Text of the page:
The Children of Henry VIII by Alison Weir Review

The Children of Henry VIIIThe Children of Henry VIII by Alison Weir
My rating: 4 of 5 stars

I have previously started this book, but I only got forty pages into it before something else caught my attention. After I finished The Six Wives of Henry VIII I wanted more Tudor stuff, so what better to read than this? After I’ve always been fascinated by those three royal children.

This book gave me more insight into Edward VI. Although it didn’t delve too deeply into his reign. Edward seems to me to have been a puppet through most of his reign. But he did set the groundwork for the Protestant religion in England and he desperately tried to prevent his sister from undoing that by naming Lady Jane Grey as his successor. Although that was technically illegal.

Mary undid Edward’s work and return England to the Church of Rome. She married the foreign Phillip II of Spain, which wasn’t received well. I really did feel sorry for Mary when her pregnancy turned out to be a phantom. She really wanted that and with all the drama in her life, I think it would have made her happier.

Of course after Mary died, Elizabeth came to the throne and this is very the books ends with Elizabeth receiving news of her ascension and her uttering that famous line from the Bible. I’m ordering Weir’s biography of Elizabeth, which I don’t know why I haven’t done this already since I acquired two of her books before 2009 and not one on my beloved Elizabeth? For shame. But I will devour that biography as soon as it’s in my hands.

Oh and I’ve forgotten Lady Jane Grey. I knew her fate before going into the book, but I felt for her because she never wanted to be Queen and was pressured into by her parents. Her story is a sad one.

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The Six Wives of Henry VIII by Alison Weir

The Six Wives of Henry VIIIThe Six Wives of Henry VIII by Alison Weir
My rating: 5 of 5 stars

I had originally read this book way back in 2002 when I was twelve and it spawned a fascination with the Tudor era that has continued to this day.

On rereading this book again, I rediscovered little details, although I remembered most of the book, which is surprising as I hadn’t really read the full thing in ten years and my memory has been affected by my medicine. I think it’s a testament to how good of an historian Alison Weir is. She makes Henry and each wife seem alive and she doesn’t condemn them for their actions. You have no idea how it feels to sympathize with Henry of all people haha, but I did during his early years with Anne Boleyn.

Next on the list to read will be The Children of Henry VIII by the same author, after that probably her biography of Elizabeth I. It seems as though my love of the Tudor era is still going strong!

View all my reviews Along with reading this book, lately I’ve been watching my DVDs that are about the Tudors. I’ve watched the 2003 TV serial starring Ray Winstone as Henry VIII, which is my personal favorite since as far as I know it’s the only one with a redheaded Henry. That’s a small quibble I know, but the man was a redhead and he had two redheaded children! After that I watched The Other Boleyn Girl with Eric Bana as Henry VIII and Natalie Portman as Anne Boleyn. This one isn’t my favorite, but I stan for Natalie Portman…hard and so I watch this one often. I’ve just finished Season 3 of the Tudors. For the longest time I couldn’t get into the series because of some of the changes and whatnot. But after I stopped comparing to the direct history and took for enjoyment purposes, I really liked it and I’ve just watch like fourteen episodes in a matter of a week. The costumes are to die for of course!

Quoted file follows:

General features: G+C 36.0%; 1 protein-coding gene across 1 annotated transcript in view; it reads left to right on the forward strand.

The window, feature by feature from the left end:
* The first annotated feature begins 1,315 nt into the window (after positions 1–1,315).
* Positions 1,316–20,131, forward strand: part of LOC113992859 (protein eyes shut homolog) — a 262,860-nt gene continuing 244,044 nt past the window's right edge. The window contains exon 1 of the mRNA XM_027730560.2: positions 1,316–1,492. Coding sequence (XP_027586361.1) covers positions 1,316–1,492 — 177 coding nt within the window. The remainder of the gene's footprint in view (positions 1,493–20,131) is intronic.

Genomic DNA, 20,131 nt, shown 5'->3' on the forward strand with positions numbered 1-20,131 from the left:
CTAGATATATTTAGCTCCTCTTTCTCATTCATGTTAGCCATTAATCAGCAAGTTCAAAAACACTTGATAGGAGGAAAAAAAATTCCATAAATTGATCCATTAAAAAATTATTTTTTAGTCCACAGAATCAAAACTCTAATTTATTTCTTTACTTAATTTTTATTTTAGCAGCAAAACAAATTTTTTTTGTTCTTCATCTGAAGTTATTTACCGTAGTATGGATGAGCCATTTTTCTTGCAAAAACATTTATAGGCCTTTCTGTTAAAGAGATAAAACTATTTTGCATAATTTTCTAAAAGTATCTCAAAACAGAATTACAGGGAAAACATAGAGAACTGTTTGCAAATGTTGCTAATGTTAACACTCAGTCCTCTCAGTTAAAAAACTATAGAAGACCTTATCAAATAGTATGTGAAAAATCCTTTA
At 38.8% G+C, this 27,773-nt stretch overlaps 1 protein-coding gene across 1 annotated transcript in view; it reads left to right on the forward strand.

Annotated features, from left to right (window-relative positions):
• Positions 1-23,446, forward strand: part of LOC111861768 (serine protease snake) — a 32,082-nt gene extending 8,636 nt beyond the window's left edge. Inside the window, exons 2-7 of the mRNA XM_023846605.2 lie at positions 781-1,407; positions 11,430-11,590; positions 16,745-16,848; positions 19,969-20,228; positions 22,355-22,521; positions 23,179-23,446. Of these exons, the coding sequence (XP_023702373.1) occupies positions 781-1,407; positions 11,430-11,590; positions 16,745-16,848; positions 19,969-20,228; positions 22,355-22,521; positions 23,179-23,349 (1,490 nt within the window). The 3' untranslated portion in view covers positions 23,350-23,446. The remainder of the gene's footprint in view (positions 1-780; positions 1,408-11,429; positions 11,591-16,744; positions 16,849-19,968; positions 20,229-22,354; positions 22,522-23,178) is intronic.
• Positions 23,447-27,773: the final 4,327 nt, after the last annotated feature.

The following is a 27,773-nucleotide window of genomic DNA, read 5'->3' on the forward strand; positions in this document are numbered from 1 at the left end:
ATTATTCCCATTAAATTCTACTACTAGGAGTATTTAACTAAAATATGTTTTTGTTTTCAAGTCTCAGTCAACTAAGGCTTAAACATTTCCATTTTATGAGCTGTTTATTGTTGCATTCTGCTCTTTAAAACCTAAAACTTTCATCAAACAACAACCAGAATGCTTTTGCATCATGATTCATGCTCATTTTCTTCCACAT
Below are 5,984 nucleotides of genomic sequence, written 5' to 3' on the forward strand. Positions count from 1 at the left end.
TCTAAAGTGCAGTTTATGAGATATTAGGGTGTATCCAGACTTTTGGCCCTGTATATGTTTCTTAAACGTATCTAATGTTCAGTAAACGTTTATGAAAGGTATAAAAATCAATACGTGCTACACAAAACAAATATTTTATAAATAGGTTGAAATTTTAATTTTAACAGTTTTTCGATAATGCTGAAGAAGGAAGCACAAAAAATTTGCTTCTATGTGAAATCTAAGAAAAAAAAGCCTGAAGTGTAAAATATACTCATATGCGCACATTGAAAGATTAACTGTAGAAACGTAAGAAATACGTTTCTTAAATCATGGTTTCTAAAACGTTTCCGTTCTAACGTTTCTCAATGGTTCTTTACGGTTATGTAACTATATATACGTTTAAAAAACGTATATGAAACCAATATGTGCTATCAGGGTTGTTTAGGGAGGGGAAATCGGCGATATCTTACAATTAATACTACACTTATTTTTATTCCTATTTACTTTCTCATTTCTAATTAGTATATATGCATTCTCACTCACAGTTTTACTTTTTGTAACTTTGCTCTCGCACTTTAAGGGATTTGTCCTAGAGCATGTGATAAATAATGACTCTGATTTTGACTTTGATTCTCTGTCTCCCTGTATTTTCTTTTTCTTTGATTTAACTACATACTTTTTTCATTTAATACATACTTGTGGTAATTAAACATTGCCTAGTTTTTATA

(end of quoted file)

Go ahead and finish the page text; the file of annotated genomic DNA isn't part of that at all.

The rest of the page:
Elizabeth: Virgin Queen? by Phillipa Jones

Elizabeth: Virgin Queen?Elizabeth: Virgin Queen? by Philippa Jones
My rating: 4 of 5 stars

This was officially my first bio on Elizabeth I, though I’ve read a lot about her father’s reign and I own a biography on her mother, Anne Boleyn.

This particular one focused on whether or not Elizabeth had any children and the possibilities when they could have born as well as commenting on other things of Elizabeth’s reign. I really enjoyed and I thought the author didn’t have any bias on who might have possibly been Elizabeth’s child. But like her previous book The Other Tudors: Henry VIII’s Mistresses and Bastards I did notice a few mistakes. Just on birth date and years, but it was easily overlooked.

I give this book 4 stars. Very interesting, but it was a little light on other important aspects of Elizabeth’s life, though I suppose if you’re looking for a general biography of Elizabeth, you might look elsewhere.

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Much Ado About Rogue by Kasey Michaels Mini Review

Much Ado About Rogues (Blackthorn Brothers, #3)Much Ado About Rogues by Kasey Michaels
My rating: 4 of 5 stars

This was my first book by Kasey Michaels and I don’t think it will be the last. I thought she did a good job of making the characters realistic and the action was written believably.

I picked up this book unaware that it was part of a series. Now that I know that it is a series, I’m planning on reading the rest of the Blackthorn trilogy because I became very attached to Jack. I’m hoping I’ll love his brothers just as much.

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